Later, Harry, Swapna and Arjun were sitting at the dining table for lunch when Natasha and Anita entered the room.
“Come, girls, we have been eagerly awaiting the arrival of the lovebirds,” remarked Arjun.
Swapna and Harry smiled as they were happy and relieved about this union. They hoped it would last for the sake of everyone, particularly Raima, Shom and now, Arjun.
“Harry has been telling us about what he witnessed when he was ten; the love between two soulmates here, in Calcutta,” said Swapna.
“I’m all ears,” said Anita.
Harry began his narration. “This is a long story and you must have the patience to hear it. My peer, Dilip dada, fell in love with an Anglo-Indian teacher. Very unlike of him, but love isn’t in anyone’s control.”
“Dad has seen a lot in his 72 years of life and he has a lot to tell us,” commented Arjun.
“I had gone to watch a football match at Park Circus maidaan,” recalled Harry.
Football matches at the Park Circus maidaan are a common sight. The ground has six pitches, most of them occupied during summer evenings by local teams comprising of college-going players. Passers-by tend to linger a while, cheering for one team or the other. Those keen to follow a full game, would squat on the grass around the periphery of the pitch, inching into the playing area as the game progresses. Their evident excitement and a close proximity to the action make them almost a part of the game. It’s like watching a play as well as being a part of it.
However, unlike in a theatre, you have to be alert at all times, lest a ball hits you!
That evening was no different. The Anglo-Indian Park Union team was playing in red jerseys and the Desh Bandhoos in blue. All attention seemed to be riveted upon them. Other teams, playing without proper uniforms, couldn’t be as much of a crowd puller. Most of the spectators being the native linguals of Bengal and were Desh Bandhoo supporters. This cheered the team to no end. And midst all the furore, the most beguiling sight that evening was the presence of a sizeable number of enthusiastic Anglo-Indian women among the spectators.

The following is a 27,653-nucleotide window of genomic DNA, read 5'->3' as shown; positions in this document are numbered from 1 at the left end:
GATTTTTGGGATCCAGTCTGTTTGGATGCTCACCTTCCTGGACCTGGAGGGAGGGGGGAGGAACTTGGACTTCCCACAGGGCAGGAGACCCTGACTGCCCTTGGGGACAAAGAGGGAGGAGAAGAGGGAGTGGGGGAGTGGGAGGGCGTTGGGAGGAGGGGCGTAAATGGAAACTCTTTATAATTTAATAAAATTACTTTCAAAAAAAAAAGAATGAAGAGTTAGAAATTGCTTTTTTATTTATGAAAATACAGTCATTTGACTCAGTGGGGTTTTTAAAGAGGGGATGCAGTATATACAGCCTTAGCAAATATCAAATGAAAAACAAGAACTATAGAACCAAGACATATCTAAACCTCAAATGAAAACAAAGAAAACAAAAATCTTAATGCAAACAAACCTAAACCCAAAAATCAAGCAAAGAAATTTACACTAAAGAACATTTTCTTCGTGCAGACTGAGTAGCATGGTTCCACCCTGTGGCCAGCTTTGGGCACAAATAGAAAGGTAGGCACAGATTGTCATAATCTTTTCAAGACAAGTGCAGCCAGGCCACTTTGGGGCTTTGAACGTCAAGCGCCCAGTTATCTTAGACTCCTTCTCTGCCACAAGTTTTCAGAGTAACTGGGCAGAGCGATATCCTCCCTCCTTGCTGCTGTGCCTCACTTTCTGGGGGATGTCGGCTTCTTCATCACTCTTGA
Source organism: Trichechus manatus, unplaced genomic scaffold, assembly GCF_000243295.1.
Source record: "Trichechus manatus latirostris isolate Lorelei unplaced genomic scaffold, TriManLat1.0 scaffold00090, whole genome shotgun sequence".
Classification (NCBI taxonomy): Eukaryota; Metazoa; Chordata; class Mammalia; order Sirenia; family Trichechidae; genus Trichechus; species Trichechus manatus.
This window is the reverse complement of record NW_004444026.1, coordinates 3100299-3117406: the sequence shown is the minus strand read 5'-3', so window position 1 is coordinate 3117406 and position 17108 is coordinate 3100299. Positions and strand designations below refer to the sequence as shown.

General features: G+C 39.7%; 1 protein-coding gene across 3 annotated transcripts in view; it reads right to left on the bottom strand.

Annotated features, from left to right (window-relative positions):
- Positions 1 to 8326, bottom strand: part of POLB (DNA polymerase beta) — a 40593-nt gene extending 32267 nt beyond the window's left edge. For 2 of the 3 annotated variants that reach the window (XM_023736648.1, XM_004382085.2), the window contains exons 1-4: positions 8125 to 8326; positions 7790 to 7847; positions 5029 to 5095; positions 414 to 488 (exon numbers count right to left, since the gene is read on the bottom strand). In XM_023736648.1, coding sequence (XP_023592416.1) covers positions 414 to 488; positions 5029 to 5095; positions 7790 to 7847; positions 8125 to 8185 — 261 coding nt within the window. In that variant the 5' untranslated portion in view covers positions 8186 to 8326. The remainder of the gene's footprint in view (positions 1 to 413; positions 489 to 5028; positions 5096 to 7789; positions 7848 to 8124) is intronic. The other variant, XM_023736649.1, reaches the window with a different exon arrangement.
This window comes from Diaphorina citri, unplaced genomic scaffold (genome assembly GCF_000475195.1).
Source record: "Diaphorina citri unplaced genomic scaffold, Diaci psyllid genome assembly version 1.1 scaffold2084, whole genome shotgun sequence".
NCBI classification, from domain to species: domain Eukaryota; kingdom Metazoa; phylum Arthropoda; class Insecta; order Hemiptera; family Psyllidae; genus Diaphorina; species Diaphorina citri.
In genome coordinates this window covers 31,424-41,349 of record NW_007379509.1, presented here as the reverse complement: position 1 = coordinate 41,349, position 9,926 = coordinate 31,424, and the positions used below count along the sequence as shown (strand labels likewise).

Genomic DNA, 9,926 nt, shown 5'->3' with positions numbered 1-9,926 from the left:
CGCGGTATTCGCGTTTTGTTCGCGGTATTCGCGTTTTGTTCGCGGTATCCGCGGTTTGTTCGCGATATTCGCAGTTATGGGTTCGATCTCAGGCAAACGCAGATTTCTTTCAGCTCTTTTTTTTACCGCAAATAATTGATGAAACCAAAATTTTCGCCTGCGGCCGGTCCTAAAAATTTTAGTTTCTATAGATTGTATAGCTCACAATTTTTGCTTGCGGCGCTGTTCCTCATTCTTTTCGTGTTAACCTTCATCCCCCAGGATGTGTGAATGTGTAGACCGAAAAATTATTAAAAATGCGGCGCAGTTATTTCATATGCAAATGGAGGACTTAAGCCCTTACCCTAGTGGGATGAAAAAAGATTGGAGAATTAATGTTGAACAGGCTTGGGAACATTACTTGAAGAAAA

Desh Bandhoos were being ably led by Dilip dada (elder brother), as he was called. 18-year old Dilip was a big brother indeed. A hooligan and a bully, everyone feared him. As the whistle blew, he took control of the ball. Playing centre-forward with nimble footwork, he dribbled well. Moving skilfully through his opponents, he was in possession of the ball for almost a minute before passing it to his left-in, who managed to take control after some hic-ups. The left-in was a fast runner, he took charge and moved towards the D. The opponents offered good resistance as they seemed to be a better team. Dilip was desperately waiting for a pass, but it was almost a lost cause by the time he got one. It took a huge effort from him to dive to a header to score that goal. The crowd roared exuberantly into cries of “dada, dada.”
An Anglo-Indian woman gave Dilip a beaming smile. “What a beauty!”, thought Dilip, as their eyes met. A youthful girl whispered something in her ears. He recalled the girl standing near their goal post with her friends, while the Desh Bandhoo players were changing for the match. Being a make-shift football pitch, there were no changing rooms on the ground. The players hadn’t taken kindly to this intrusion and Dilip, who was being scrutinised by the girls, had done something drastic. As if by accident, in a hasty state of mind, he had pulled down his football shorts revelations of which had them scandalised. They had shot off immediately, much to the amusement of Dilip’s team mates, who had a hearty laugh, “dada, ki chomotkaar. (dada, hat’s off to you)”